See more at:


But why is this down to us? People should be presented with both sides of the story and this isn’t happening. Disabled people are having to find ways to make sure our truths will be heard. Watch this space…



Tuesday 3rd September – ‘I Dare’ day


A day of online action to reinforce that we want ‘Rights not Charity’, and a society where we are able to operate on our own terms as disabled people. Dare to ask for Rights not Charity. Dare to be an activist. Dare to ask more of ‘our’ organisations. We aren’t asking for Care, we want Power: Power to write the script for our own lives, and not to be written out or written off by others. A range of actions and captions will be available for you to capture in an image and circulate online.



Wednesday 4th September – UK FREEDOM DRIVE


A final-day march and events in and around Parliament. Four


themed ‘blocks’ will meet at 4 Government departments, central to the lives of disabled people. After handing over our demands, blocks will then move towards Parliament for a lobby where we will formally launch the UK Disabled People’s Manifesto and present our demands to our


elected representatives.


Choose your ‘block’ and meet at 12.45pm at one of:


·        Department for Education to oppose government attacks on inclusive education and a return to segregation (Sanctuary Buildings, 20 Great Smith Street, London, SW1P 3BT)


·        Department of Energy and Climate Change if you’re angry about the numbers of disabled people living in fuel poverty while the energy companies rake in ever growing profits (3 Whitehall Pl, City of Westminster, SW1A 2AW)


·        Department for Transport to challenge inaccessible transport, the opening of new inaccessible stations for Crossrail and proposed cuts to rail staff further reducing customer assistance (Great Minster House, 33 Horseferry Rd, London SW1P 4DR)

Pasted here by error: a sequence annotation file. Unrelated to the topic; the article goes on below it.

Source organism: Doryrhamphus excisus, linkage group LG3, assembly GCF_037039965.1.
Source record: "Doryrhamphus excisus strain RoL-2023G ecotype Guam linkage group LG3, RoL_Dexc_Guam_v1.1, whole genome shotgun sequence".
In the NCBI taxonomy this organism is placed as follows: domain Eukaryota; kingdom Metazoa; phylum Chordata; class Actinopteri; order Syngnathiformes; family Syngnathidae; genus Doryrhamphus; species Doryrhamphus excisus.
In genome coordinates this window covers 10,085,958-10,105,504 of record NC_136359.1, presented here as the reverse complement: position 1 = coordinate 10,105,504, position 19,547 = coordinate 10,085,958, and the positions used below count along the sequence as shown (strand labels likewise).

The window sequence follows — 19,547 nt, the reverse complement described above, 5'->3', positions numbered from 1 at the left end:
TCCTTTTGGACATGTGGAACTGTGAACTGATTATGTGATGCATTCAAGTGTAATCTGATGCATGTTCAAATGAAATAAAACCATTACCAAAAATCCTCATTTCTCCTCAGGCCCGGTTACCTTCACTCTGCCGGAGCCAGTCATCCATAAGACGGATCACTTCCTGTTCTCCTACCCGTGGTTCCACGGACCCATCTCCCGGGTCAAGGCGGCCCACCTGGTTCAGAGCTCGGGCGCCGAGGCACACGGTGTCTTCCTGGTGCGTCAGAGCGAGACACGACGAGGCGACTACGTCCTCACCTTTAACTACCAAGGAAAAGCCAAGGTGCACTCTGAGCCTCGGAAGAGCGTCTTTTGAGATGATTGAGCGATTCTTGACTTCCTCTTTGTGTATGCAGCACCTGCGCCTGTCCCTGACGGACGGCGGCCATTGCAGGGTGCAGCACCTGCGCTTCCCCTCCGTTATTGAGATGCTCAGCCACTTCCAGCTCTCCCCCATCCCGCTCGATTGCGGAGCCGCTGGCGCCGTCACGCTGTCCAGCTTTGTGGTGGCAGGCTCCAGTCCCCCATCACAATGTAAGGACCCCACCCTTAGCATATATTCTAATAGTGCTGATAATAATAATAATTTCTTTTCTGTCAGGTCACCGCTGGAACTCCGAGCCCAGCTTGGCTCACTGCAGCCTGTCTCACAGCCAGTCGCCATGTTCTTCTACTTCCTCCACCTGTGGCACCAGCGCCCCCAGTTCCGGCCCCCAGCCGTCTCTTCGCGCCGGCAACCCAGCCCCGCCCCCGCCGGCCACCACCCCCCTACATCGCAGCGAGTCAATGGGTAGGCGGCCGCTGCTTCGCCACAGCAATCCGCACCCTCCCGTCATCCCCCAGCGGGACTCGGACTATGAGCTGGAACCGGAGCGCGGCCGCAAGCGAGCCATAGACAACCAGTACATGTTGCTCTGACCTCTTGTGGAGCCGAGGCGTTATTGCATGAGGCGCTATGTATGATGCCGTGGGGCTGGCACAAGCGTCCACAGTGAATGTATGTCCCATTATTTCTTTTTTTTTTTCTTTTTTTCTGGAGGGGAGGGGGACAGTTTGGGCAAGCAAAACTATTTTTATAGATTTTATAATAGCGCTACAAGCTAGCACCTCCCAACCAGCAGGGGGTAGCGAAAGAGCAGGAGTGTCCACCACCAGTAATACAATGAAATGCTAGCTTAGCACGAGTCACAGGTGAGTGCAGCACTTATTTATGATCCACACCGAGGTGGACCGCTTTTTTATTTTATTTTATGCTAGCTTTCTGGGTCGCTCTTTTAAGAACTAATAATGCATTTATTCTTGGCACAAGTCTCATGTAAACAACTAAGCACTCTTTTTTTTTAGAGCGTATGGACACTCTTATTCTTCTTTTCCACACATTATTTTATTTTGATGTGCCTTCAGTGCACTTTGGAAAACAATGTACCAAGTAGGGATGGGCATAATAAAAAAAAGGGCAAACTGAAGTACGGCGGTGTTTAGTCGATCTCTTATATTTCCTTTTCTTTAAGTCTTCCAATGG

·        Department of Health to defend our NHS and demand our right to levels of social care support enabling choice, control, dignity and independence (Richmond House, 79 Whitehall, London SW1A 2NS)


Lobby of Parliament: 5 – 6pm – launch of the UK Disabled People’s



WE WANT EVERYBODY TO JOIN US FOR THE FREEDOM DRIVE ideally in person, but also online-this is for everyone everywhere. There will be accessible transport from a variety of towns and cities throughout the country (details to follow) and there is some funding available for transport but we will need your co-operation and patience to make this work for everybody, so please bear with us and note that while DPAC members will be given priority we want to support as many people as we can. If you can’t get there send a photo or your name and you can march with us.


This week of action is yours. Please take part at whatever level suits you – BUT MAKE SURE YOU TAKE PART. Share our events, resources and actions as far and wide as you can.




Let’s Reclaim Our Futures, together!



DPAC web site:


DPAC facebook: Community group- including allupdates from DPAC) open groupDPAC page- faster paced and more opinion driven than community group )


DPAC Twitter: @Dis_PPL_Protest 


DPAC email:



Remember if you need help with funding to get to London (4th Sept) email us at with details. DPAC members will get first priority but we’re hoping to be able to contribute to all that want to come along. If you are unable to come but would like your picture carried send us a photo or message. Please get in touch with any other queries as well and we’ll try to help.

Download this as a PDF Doc:

 Download this as a Word Doc:


 Reclaiming our Futures is supported by The Edge Fund, Andrew Wainwright Reform Trust, Network for Social Change, Black Triangle, Mental Health resistance network, Wow Petition, Fuel Poverty Action, Occupy London, TUC, UK UNCUT, Boycott Workfare, Right to Work, Just Fair, Unite Disabled Workers, BFAAWU, European Network on Independent Living, Anti-Bedroom Tax and Benefits Justice Federation, and more…..


Jan 122012
Many thanks to Jenny Morris for allowing DPAC to reproduce her blog below as taken from: